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Playing America's Game

Baseball, Latinos, and the Color Line

Adrian Burgos (Author)

Available worldwide

Paperback, 384 pages
ISBN: 9780520251434
June 2007
$29.95, £24.00
Other Formats Available:
Although largely ignored by historians of both baseball in general and the Negro leagues in particular, Latinos have been a significant presence in organized baseball from the beginning. In this benchmark study on Latinos and professional baseball from the 1880s to the present, Adrian Burgos tells a compelling story of the men who negotiated the color line at every turn—passing as “Spanish” in the major leagues or seeking respect and acceptance in the Negro leagues.

Burgos draws on archival materials from the U.S., Cuba, and Puerto Rico, as well as Spanish- and English-language publications and interviews with Negro league and major league players. He demonstrates how the manipulation of racial distinctions that allowed management to recruit and sign Latino players provided a template for Brooklyn Dodgers’ general manager Branch Rickey when he initiated the dismantling of the color line by signing Jackie Robinson in 1947. Burgos's extensive examination of Latino participation before and after Robinson's debut documents the ways in which inclusion did not signify equality and shows how notions of racialized difference have persisted for darker-skinned Latinos like Orestes ("Minnie") Miñoso, Roberto Clemente, and Sammy Sosa.
List of Illustrations
Introductions: Latinos Play America's Game

1. A National Game Emerges
2. Early Maneuvers
3. Holding the Line

4. Baseball Should Follow the Flag
5. "Purest Bars of Castilian Soap"
6. Making Cuban Stars
7. Becoming Cuban Senators
8. Playing the World Jim Crow Made

9. Latinos and Baseball's Integration
10. Troubling the Waters
11. Latinos and Baseball's Global Turn
12. Saying It Is So-sa!

Conclusion: Still Playing America's Game
Appendix: Pioneering Latinos
Selected Bibliography
Adrian Burgos Jr., is Assistant Professor of History at University of Illinois, Urbana-Champaign. He was a contributing author to Shades of Glory: The Negro Leagues and the Story of African American Baseball (2006), served on the Screening and Voting Committees for the National Baseball Hall of Fame's 2006 Special Election on the Negro Leagues, and consulted on the Hall's ¡Béisbol_Baseball! The Shared Pastime project.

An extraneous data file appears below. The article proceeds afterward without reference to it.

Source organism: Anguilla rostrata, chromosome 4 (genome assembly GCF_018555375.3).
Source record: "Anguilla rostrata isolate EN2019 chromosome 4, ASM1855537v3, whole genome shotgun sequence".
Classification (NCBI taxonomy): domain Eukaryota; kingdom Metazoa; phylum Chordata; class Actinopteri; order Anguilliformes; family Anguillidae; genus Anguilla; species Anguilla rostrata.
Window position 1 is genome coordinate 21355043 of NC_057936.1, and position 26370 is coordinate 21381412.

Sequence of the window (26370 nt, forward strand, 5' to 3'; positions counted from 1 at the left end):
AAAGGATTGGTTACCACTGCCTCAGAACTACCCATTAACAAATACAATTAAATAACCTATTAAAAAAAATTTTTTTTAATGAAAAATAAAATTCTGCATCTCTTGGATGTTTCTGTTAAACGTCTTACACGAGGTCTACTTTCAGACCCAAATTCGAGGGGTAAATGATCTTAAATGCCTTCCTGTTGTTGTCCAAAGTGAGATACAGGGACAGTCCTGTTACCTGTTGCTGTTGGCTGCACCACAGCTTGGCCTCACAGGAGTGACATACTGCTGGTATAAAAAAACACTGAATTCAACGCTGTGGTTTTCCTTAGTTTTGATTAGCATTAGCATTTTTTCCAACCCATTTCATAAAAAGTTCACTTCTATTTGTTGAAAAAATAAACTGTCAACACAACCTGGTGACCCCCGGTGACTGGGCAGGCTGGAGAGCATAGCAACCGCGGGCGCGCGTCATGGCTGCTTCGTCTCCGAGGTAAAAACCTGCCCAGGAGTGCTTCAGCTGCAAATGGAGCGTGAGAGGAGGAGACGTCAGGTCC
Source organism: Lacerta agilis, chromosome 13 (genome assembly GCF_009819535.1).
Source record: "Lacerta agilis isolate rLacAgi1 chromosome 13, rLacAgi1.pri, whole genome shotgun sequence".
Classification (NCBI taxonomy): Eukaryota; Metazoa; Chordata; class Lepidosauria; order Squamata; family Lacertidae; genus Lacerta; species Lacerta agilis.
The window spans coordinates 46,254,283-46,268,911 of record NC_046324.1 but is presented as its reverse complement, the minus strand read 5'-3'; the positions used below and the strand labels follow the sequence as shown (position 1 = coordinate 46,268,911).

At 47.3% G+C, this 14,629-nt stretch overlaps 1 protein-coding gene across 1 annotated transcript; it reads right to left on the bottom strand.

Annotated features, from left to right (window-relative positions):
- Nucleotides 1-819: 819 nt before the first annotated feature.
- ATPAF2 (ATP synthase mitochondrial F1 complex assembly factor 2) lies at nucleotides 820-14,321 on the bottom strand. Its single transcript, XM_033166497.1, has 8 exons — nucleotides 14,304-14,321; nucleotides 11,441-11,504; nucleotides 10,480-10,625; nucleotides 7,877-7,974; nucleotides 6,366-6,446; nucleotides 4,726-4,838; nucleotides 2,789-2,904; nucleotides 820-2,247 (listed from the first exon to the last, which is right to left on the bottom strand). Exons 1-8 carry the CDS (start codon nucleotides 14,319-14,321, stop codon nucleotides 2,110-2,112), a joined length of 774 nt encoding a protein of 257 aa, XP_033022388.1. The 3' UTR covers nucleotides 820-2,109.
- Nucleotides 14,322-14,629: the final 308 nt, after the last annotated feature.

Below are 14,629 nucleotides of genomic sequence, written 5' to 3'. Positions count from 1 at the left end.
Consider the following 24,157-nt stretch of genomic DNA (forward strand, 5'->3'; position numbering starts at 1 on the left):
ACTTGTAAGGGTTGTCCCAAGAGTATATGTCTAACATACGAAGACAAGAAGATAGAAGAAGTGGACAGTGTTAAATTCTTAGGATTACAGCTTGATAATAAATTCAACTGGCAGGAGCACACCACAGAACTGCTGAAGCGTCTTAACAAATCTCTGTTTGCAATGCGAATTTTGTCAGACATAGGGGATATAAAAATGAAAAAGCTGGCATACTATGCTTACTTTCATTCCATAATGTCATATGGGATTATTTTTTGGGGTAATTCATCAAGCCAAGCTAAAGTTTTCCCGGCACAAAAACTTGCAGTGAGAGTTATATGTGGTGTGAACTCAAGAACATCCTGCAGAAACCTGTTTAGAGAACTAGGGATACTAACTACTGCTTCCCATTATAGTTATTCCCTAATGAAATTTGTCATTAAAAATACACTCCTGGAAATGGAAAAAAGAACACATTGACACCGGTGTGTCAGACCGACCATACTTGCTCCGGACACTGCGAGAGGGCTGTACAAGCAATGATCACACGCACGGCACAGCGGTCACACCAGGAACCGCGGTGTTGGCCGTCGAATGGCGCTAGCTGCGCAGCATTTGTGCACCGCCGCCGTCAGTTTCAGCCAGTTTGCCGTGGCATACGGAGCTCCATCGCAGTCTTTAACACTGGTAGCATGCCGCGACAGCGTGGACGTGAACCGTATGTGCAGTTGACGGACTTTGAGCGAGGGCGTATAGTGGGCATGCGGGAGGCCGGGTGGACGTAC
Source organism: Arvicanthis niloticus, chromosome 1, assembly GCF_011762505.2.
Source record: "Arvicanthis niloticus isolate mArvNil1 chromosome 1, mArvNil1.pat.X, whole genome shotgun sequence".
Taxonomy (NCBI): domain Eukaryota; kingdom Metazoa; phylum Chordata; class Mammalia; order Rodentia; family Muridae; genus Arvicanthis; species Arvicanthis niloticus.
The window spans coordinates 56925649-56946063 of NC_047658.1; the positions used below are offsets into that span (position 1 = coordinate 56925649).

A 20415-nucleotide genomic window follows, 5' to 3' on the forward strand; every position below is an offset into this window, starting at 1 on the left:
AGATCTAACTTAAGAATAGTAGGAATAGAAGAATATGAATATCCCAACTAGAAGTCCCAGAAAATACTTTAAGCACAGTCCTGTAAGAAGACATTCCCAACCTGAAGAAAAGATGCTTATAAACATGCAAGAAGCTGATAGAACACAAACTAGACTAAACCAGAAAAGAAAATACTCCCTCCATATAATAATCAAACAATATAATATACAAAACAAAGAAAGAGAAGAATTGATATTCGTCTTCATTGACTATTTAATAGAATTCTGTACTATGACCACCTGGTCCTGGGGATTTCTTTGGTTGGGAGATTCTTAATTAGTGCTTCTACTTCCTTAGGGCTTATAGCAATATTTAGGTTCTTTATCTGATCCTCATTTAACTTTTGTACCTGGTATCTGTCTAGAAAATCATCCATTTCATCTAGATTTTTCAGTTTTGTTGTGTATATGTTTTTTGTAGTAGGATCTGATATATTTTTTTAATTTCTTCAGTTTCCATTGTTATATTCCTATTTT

“Fascinating”—New York Times
“If you want to understand the Latino experience in baseball, read this book.”—Slate Magazine
“The best book yet on the history of Latinos in American baseball.”—Beyondchron
“Burgos does a thorough job of describing this system of skirting the color line, as well as its effects.”—Stephen Ellsesser
“Superb and, in many ways, path breaking . . . A must-read for any serious fan of baseball. Not only does it cast new light on the game’s long, fabled and often-troubling history, but it also provide an important context for understanding the dynamics of the ever-changing national pastime today.”—San Francisco Chronicle
“A groundbreaking work.”—Centro: Journal Of Ctr For Puerto Rican Std
“Well organized and expertly referenced, this is a book for anyone interested in the history of race in the US, ethnic relations, and, of course, baseball.”—Choice
“Burgos has written a well-conceptualized, prodigiously researched, and cogently argued book.”—Journal Of American History
“An excellent academic portrayal of the Latino struggle for acceptance in the big leagues. Burgos provides an insightful analysis putting history and baseball’s colorful past in perspective. . . . This well-researched title adds a great deal to baseball’s historiography and aptly deserves a place on your shelf.”—La Prensa Del Beisbol Latino
“This is an important contribution for not only those with an interest in baseball but also in understanding broader dynamics within the United States of America.”—Braham Dabscheck Labour History
“Burgos has used baseball to provide a more sophisticated and subtle account of the intersections between race and culture in America, an understanding which goes beyond traditional accounts which have focused on the interactions between white and black Americans. This is an important contribution for not only those with an interest in baseball but also in understanding broader dynamics within the United States of America.”—Braham Dabscheck Labour History
“Excellent book.”—Dan Brown San Jose Mercury News
“An enlightened look at Latino players in baseball and their underappreciated efforts in defeating the sport’s ‘color line.’”—Seattle Post-Intelligencer
"Burgos Jr. is an historian and has a professional's comfort with original-source documents, first-person accounts, and archival treasure hunts. His book reclaims the game's forgotten stars and championship squads."—Literary Hub
"Adrian Burgos is one of best young historians currently working the baseball beat. This is essential reading, not just for baseball aficionados, but anyone interested in the history of American race and ethnic relations."—Jules Tygiel, author of Extra Bases: Reflections on Jackie Robinson, Race, and Baseball History

"Playing America's Game is a terrific addition to the growing literature in Latino history. It is the most comprehensive and nuanced treatment of Latinos and professional baseball."—Vicki L.Ruiz, author of From Out of the Shadows: Mexican Women in Twentieth-Century America

Finalist, Seymour Medal, Society for American Baseball Research

Latino/a Book Award, Latin American Studies Association

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